A Secreted Soluble Form of LR11, Specifically Expressed in Intimal Smooth Muscle Cells, Accelerates Formation of Lipid-Laden Macrophages
Objective— Macrophages play a key role in lipid-rich unstable plaque formation and interact with intimal smooth muscle cells (SMCs) in early and progressive stages of atherosclerosis. LR11 (also called sorLA), a member of low-density lipoprotein receptor family, is highly and specifically expressed in intimal SMCs, and causes urokinase-type plasminogen activator receptor-mediated degradation of extracellular matrices. Here we investigated whether the secreted soluble form of LR11 (solLR11) enhances adhesion, migration, and lipid accumulation in macrophages using animal models and cultured systems.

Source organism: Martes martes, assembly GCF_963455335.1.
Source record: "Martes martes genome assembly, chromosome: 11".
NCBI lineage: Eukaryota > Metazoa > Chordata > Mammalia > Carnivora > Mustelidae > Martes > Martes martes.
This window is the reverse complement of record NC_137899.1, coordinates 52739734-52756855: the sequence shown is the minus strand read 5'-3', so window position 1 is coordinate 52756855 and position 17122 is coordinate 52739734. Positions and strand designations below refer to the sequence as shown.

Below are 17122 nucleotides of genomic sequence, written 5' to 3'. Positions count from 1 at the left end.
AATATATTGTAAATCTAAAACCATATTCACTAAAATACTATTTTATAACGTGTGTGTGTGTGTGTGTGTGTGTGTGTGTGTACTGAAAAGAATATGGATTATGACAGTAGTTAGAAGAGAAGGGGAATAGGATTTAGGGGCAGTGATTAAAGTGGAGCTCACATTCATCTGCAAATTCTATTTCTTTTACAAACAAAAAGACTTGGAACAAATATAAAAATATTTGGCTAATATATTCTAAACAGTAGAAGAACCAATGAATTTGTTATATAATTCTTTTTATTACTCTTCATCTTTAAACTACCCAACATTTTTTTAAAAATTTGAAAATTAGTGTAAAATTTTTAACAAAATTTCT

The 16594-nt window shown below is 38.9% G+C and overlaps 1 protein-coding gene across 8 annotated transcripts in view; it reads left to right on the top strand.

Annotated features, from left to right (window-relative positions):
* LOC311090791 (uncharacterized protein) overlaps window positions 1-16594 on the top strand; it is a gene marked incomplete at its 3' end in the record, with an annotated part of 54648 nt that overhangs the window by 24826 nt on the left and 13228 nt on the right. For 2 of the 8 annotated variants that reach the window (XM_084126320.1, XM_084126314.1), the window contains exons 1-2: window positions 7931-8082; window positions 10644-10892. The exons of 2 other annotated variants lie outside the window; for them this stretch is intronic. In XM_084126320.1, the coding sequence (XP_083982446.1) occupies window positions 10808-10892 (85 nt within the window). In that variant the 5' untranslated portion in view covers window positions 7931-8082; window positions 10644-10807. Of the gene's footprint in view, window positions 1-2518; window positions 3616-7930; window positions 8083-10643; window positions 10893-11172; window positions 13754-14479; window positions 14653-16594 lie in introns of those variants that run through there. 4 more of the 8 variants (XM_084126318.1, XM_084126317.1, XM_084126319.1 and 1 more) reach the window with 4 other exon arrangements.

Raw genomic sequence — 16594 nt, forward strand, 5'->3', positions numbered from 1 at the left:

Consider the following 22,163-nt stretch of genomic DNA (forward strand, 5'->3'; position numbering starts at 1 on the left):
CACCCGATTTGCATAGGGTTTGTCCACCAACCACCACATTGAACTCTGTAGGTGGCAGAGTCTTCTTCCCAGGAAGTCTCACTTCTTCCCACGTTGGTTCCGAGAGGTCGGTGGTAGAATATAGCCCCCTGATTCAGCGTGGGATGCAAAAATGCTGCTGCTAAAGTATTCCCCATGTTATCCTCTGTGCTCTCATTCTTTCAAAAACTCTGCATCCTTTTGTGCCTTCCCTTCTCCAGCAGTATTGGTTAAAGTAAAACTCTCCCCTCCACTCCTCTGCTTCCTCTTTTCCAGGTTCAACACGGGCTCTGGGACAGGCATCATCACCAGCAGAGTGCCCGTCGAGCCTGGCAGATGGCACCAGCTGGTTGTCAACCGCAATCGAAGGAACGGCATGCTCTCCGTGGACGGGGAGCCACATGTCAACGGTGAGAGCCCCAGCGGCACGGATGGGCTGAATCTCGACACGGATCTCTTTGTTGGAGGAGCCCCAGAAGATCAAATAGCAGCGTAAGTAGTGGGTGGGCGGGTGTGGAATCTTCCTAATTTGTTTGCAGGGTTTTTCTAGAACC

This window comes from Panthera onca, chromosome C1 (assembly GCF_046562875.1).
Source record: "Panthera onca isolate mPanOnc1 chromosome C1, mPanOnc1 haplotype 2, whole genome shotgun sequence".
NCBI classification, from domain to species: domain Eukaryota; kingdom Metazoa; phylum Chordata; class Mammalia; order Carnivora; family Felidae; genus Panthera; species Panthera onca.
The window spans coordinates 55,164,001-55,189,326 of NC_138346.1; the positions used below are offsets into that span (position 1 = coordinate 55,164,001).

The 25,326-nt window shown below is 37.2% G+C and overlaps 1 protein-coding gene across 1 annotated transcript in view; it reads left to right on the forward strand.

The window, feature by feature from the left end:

Methods and Results— Immunohistochemistry showed solLR11 expression in thickened intima of balloon-denuded rat artery. Macrophage infiltration into the cuff-injured artery was markedly reduced in LR11-deficient mice. In vitro functional assays using THP-1-derived macrophages showed that solLR11 (1 μg/mL) significantly increased acetylated low-density lipoprotein uptake by THP-1 cells and cell surface levels of scavenger receptor SR-A 1.7- and 2.8-fold, respectively. SolLR11 dose-dependently increased the migration activity of THP-1 macrophages and adhesion to extracellular matrices 2.0- and 2.1-fold, respectively, at 1 μg/mL. These effects of solLR11 were almost completely inhibited by a neutralizing anti-urokinase-type plasminogen activator receptor antibody.